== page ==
This year’s SA Budget will be all about avoiding Moody’s downgrade, say economists

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SA 2020 budget will be about avoiding Moody's downgrade -Experts
Tito Mboweni, South Africa Finance

How government plans to reduce its debt, cut its deficit, and achieve the R150 billion in savings that Finance Minister Tito Mboweni promised in his medium-term budget statement in October will determine whether South Africa remains an investment grade country or not after this year’s Budget, say economists in terms of avoiding Moody’s downgrade.

Mboweni is due to table the 2020 Budget on February 26. It is arguably one of the most challenging a South African finance minister has had to deliver, with the country one notch away from losing its last remaining investment grade rating from a major ratings agency.

Risk of downgrade elevated

Moody’s, the only one of the three major credit rating agencies to not already have downgraded SA to junk, revised the country’s outlook to negative in November. A negative outlook indicates that a Moody’s downgrade is planned.

S&P Global Ratings, which along with Fitch downgraded SA to junk in 2017, also revised its outlook for the country to negative last year, while Fitch affirmed its negative outlook.

Mboweni is going into this year’s Budget with SA’s worst ever debt-to-GDP outlook, following the state’s commitment to provide more financial support to Eskom last year. Projections in the MTBS show that the debt-to-GDP ratio is expected to breach the 70% mark in 2022/23 and rise to 80.9% by 2027/28 if no fiscal consolidation takes place.

The state-run power utility has about R450bn of debt, and is not earning enough from electricity sales at current prices and volumes to pay off the interest on the debt without state aid.

“In order to avoid a downgrade, the budget needs to lower its debt projections, from an unsustainable 71% of GDP in 2022/23 to likely below 60% of GDP in the medium-term, a hard ask given that the current fiscal year is anticipated at 60.8% of GDP already,” said Investec chief economist, Annabel Bishop.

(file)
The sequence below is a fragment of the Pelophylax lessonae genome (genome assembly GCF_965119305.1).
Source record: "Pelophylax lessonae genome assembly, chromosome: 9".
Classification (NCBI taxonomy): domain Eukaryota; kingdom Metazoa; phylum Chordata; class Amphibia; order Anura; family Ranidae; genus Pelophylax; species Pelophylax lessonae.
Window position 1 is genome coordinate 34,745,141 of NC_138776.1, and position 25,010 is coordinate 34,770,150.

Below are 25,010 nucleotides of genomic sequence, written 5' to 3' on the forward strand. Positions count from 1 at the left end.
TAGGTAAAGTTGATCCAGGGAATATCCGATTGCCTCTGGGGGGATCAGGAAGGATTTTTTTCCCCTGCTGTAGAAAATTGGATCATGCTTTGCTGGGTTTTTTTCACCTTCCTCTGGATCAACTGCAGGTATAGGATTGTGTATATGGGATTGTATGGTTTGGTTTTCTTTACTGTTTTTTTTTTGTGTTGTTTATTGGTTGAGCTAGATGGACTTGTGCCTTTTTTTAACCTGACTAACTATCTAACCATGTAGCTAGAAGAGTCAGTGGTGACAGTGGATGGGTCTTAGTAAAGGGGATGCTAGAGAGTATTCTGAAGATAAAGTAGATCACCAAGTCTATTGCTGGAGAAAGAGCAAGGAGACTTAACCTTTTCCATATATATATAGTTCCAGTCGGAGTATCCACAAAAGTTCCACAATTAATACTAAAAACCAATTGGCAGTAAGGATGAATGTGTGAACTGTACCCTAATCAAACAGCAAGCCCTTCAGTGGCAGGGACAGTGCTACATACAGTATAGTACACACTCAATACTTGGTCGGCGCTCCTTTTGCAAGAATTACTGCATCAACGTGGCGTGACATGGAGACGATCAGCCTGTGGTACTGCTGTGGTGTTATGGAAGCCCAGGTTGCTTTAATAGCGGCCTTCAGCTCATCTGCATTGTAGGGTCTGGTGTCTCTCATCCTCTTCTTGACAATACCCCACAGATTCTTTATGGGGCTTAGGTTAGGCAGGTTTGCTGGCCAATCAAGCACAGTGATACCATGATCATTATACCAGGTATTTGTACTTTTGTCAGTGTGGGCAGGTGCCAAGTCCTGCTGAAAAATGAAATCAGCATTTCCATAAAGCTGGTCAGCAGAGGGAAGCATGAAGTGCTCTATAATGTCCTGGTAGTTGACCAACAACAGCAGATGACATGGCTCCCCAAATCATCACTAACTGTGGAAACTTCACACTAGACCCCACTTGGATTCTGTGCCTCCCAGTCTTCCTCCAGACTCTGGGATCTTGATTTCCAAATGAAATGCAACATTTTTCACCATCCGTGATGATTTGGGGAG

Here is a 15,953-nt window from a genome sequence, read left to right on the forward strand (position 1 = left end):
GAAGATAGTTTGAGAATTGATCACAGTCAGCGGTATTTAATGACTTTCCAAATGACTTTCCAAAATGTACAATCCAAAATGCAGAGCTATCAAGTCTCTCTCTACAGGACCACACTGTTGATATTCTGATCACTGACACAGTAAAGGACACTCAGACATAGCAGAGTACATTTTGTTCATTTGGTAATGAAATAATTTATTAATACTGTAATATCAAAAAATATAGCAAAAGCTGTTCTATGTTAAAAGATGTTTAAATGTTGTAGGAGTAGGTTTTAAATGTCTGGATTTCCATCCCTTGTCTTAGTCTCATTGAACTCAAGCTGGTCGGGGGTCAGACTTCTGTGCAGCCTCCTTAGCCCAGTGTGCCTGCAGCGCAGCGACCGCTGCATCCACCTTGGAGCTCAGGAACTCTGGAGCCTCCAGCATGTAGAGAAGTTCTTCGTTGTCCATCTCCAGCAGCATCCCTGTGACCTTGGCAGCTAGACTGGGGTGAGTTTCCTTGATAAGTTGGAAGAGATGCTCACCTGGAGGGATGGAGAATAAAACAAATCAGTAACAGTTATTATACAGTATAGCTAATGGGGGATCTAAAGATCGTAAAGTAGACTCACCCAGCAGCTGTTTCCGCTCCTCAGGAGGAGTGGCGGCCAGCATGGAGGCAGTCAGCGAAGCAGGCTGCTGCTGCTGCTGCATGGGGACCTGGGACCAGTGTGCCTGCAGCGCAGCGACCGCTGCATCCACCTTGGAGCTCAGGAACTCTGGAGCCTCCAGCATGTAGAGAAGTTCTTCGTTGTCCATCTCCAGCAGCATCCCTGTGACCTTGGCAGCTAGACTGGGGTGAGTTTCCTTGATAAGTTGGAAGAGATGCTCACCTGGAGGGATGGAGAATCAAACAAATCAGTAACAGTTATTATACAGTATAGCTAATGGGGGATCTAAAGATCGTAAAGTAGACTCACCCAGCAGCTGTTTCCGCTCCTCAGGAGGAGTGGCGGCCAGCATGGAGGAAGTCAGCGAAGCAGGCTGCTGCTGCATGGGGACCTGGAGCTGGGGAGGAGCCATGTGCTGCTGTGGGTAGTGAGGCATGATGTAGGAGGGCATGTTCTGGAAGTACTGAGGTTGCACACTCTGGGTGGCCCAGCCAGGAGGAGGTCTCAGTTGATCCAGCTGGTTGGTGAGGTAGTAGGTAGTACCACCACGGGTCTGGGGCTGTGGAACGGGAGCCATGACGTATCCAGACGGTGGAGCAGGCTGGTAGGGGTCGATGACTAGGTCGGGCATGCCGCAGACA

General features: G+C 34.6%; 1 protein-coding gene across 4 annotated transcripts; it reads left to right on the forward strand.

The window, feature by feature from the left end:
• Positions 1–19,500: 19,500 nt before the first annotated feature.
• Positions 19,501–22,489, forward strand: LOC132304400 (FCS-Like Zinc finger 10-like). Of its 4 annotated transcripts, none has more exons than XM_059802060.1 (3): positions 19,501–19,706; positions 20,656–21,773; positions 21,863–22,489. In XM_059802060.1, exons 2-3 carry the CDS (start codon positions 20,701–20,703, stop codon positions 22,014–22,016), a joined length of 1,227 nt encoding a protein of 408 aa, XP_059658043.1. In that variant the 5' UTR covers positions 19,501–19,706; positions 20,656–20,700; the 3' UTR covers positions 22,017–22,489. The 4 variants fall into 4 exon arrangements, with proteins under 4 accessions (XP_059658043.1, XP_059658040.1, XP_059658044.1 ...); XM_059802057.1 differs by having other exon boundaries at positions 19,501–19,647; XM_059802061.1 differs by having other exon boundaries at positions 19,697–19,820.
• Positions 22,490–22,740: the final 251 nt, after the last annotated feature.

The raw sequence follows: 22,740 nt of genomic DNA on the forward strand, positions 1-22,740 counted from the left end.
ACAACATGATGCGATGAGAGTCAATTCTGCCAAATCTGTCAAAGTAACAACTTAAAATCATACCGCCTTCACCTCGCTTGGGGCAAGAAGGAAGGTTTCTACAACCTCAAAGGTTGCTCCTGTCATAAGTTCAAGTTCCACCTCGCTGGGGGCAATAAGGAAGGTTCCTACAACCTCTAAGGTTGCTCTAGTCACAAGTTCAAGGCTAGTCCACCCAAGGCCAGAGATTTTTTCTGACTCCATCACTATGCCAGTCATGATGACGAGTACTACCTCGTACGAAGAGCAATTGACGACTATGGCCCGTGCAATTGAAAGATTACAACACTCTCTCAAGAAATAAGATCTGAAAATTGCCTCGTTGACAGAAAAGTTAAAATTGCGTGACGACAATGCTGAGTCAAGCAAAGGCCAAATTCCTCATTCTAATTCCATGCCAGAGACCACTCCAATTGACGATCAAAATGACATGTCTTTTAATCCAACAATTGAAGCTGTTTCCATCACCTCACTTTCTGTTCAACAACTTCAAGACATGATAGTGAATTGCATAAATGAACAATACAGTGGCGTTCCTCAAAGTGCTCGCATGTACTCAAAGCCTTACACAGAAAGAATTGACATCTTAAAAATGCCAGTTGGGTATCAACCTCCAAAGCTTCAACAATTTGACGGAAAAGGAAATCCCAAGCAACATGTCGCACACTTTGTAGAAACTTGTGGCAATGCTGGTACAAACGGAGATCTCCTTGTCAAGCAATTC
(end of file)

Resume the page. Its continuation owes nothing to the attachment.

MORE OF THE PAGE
“We believe some fiscal consolidation will occur, but it is uncertain whether it will be enough to return the outlook on SA’s credit rating back to stable,” she added.

In his State of the Nation Address on Thursday, President Cyril Ramaphosa said that SA’s sovereign debt was heading towards an “unsustainable” level. South Africa is also facing its highest unemployment rate since 2008, moribund economic growth and gloomy business confidence levels.

The president announced that Mboweni would “outline a series of measures to reduce spending and improve its composition,” without providing specifics.

“Low levels of growth mean that we are not generating enough revenue to meet our expenses. Our debt is heading towards unsustainable levels, and spending is misdirected towards consumption and debt-servicing rather than infrastructure and productive activity,” said Ramaphosa.

A further Moody’s downgrade of SA’s sovereign debt into sub-investment grade will be even more detrimental to the country’s debt-to-GDP ratio, as it would likely substantially weaken the rand and increase government’s borrowing costs.

If Moody’s does cut the country’s credit assessment, SA would be excluded for the major FTSE World Government Bond Index, which analysts predict could trigger outflows of as much as R150 billion from the rand-bond market.

Will Mboweni cut the public sector wage bill?

Mboweni has promised to stabilise SA’s debt-to-GDP ratio through government savings in excess of R150 billion over the next three years. These savings will come from reducing the public sector wage bill, additional taxes and disposal of some of the state-owned companies’ non-core assets and opening room foe private-sector participation. He said the final adjustments will be announced in the 2020 Budget.

“The risk is that government does not cut back on planned current expenditure – chiefly civil servants above inflation remuneration – and instead hikes taxes to increase revenue collections, thereby sentencing the economy to even weaker growth,” said Bishop.

On Thursday Ramaphosa announced that the state was “engaging with labour and other stakeholders on measures to contain the public wage bill and reduce wastage,” but did not provide details.

Expect sombre economic growth outlook

SA’s growth outlook is already poor, with the World Bank forecasting growth of just 0.8% for 2020. FNB economist, Matlhodi Matsei, said the bank expects National Treasury to also revise its GDP and inflation forecasts downward in line with the latest available data.

“Since the 2019 MTBS, household consumption expenditure and fixed investment have exhibited some weakness, which bodes ill for GDP growth. Furthermore, inflation has surprised to the downside,” observed Matsei.

He said notwithstanding the belt-tightening that Mboweni promised, Budget deficits over the medium term would probably be higher than initially anticipated, as tax revenues are likely to be lower than Mboweni estimated last year.



Source: Fin24

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